Having taught high school for more than a decade, I often get asked about the impact of cell phones and other technology on teenagers. People in business, engineering, and medical fields want to know why student interns and young hires cannot write, retain, or analyze at the rate of previous generations and if texting, social media, or other technology has any correlation to the decreasing display of workplace skills, both critical and analytical.
To be completely honest, the first time I was asked I found myself as an educator responding to these questions defensively, knowing how much effort it takes to plan and motivate today’s teenagers. I rejoined with a lecture on the intricacies of incorporating technology, the various methods used to differentiate learning for all students, the rigorous instruction on developing writing skills, the numerous application projects and research papers, and the personal research on best teaching practices that many of my colleagues and I conduct in order to provide quality public education. Yet, none of this rhetoric answers the question asked.
So, I return to my classroom and observe. I engage in the daily struggle of motivating students who move up to the secondary level year after year, less and less prepared for the rigors of critical thinking and analysis. Initiatives with curriculum like common core national standards found at http://www.corestandards.org/ exist to promote a more rigorous curriculum to better prepare today’s youth for the critical and analytical thinking skills necessary to the workplace. However, these initiatives disregard a significant side effect of technology.
Without a doubt, technology has impacted our youth. While only in-depth psychological studies could empirically validate the extent of the effects, my observations as a classroom teacher qualitatively offer the following top three concerns:
- 1) The massive amounts of information ricocheting on email and social media avenues such as Facebook, Twitter, and Snapchat provide “information overload” or “information glut,” terms coined in a case study regarding the impact of email interruptions in the workplace (Shenk 1997). Almost twenty years later and with several more case studies in existence, information continues to encumber the individual. In the classroom students struggle to determine which information to keep and which data to let go. Students and teachers both experience frustration with how little information the students retain on a daily basis. With a majority of free time spent scrolling through massive amounts of data in social media, I am concerned that students have inherently learned to retain inconsequential portions of information.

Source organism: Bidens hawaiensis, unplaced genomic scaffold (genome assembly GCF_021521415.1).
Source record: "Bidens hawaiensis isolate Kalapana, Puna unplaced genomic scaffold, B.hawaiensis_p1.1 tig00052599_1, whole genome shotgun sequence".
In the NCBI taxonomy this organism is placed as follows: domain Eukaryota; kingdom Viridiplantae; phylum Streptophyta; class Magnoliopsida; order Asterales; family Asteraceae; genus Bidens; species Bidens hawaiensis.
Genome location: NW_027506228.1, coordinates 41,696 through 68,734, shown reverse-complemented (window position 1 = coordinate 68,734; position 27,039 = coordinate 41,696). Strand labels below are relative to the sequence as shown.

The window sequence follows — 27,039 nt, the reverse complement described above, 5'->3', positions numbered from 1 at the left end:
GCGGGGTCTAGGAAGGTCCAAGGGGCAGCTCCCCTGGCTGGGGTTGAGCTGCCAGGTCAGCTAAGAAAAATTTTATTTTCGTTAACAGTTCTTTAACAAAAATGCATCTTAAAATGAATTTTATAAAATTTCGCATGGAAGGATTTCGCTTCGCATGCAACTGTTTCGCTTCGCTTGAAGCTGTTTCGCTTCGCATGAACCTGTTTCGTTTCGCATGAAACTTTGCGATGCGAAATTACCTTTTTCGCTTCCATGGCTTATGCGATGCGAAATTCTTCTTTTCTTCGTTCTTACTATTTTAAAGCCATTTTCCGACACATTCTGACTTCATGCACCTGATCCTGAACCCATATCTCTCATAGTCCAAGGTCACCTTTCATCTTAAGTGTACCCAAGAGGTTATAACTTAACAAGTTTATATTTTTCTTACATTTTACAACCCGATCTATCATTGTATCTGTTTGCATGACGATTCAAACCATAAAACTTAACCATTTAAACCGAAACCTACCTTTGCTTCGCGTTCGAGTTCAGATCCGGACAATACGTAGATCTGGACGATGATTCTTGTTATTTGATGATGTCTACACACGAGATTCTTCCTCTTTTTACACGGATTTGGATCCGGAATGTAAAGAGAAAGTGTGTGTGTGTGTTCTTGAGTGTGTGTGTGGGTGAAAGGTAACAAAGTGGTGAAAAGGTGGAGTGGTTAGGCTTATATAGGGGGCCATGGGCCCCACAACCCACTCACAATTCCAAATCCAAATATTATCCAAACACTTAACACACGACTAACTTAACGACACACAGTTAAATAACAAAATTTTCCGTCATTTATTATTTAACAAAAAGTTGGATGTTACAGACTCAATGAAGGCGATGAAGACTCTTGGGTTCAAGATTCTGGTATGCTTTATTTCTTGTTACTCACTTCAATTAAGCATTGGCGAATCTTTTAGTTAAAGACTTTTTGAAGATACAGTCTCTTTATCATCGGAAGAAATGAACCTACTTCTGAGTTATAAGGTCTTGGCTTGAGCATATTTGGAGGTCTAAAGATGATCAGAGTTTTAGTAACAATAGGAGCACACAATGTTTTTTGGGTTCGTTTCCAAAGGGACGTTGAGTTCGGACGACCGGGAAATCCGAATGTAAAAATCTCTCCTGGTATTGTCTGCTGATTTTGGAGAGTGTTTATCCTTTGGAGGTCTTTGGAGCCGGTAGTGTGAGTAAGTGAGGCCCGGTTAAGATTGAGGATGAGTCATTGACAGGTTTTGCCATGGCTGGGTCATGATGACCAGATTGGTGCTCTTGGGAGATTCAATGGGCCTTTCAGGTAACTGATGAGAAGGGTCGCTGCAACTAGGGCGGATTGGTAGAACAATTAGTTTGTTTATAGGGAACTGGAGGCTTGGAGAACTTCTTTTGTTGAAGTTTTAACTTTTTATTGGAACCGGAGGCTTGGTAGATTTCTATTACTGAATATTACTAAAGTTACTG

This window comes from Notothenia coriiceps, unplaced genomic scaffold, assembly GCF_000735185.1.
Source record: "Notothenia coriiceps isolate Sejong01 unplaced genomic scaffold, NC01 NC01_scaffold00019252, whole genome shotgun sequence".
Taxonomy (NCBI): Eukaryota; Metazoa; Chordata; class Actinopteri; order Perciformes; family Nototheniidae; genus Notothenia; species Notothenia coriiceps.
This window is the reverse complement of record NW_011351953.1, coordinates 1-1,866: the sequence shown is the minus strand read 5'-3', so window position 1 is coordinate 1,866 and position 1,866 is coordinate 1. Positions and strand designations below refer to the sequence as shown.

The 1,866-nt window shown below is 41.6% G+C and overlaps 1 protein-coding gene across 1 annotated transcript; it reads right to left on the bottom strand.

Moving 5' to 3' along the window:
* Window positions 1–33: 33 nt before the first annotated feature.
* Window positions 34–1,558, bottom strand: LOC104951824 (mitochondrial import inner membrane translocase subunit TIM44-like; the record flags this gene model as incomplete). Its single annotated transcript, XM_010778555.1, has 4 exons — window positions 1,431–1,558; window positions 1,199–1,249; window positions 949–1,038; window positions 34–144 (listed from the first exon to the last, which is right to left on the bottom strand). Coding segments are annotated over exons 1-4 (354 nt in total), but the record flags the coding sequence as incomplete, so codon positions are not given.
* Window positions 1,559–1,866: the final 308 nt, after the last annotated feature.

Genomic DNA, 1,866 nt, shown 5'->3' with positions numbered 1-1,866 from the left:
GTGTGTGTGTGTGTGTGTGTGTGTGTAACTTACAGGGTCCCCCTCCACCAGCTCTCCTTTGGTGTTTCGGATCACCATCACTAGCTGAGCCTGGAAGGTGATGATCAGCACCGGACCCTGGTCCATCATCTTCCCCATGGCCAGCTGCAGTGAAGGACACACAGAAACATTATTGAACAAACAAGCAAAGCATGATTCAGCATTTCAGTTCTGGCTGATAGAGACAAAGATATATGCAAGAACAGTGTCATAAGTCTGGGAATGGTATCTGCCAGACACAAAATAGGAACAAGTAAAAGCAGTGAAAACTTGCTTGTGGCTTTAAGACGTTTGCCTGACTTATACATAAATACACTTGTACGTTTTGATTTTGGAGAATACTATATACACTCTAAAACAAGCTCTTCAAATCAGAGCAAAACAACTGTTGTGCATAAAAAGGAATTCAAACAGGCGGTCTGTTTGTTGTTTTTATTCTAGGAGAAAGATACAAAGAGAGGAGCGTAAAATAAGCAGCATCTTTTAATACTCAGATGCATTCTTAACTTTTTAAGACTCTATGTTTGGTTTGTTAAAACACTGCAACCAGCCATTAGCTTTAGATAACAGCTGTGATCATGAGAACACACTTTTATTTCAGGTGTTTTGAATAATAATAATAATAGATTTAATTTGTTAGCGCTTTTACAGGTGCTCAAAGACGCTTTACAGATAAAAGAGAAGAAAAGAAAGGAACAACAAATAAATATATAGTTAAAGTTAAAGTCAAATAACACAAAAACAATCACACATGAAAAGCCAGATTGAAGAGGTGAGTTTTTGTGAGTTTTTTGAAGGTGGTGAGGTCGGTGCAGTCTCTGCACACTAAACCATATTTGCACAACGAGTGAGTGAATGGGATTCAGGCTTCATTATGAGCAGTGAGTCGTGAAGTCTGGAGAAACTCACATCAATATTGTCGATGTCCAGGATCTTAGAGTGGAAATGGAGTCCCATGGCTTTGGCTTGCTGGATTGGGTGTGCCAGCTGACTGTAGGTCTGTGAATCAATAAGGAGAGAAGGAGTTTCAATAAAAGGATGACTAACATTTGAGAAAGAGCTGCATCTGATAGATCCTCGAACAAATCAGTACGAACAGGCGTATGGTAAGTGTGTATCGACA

- 2) While I use technology personally and in the classroom and appreciate its value, social media offers little to no platform for analytical or critical conversation. Perhaps some students or adults may suggest they use the platforms for debate; however, having been privy to many of these sessions of empty rhetoric, I find the arguments usually resort to extensive use of logical fallacies and imitate the media’s magniloquent and dramatized style of avoiding the real issues.
- 3) Technology has also changed the meaning of the word “like.” In contrast to traditional definitions of the word, “like” has become synonymous to verified. To the teens, the more “likes” a person acquires equates to the validity of the status or argument. Even worse, teenagers expect teachers to “like” their verbal and written responses rather than offer keen commentary and higher order thinking questions that improve analytical skills.
Neither technology’s friend or foe, I value its usefulness in today’s modern world. However, as an educator, I recognize the dependence, the interdependence, and the negative side effects on today’s youth. The social platforms created to enhance society now stultify the ability of our youth to critically process, assess, analyze, recognize real world problems and solve them.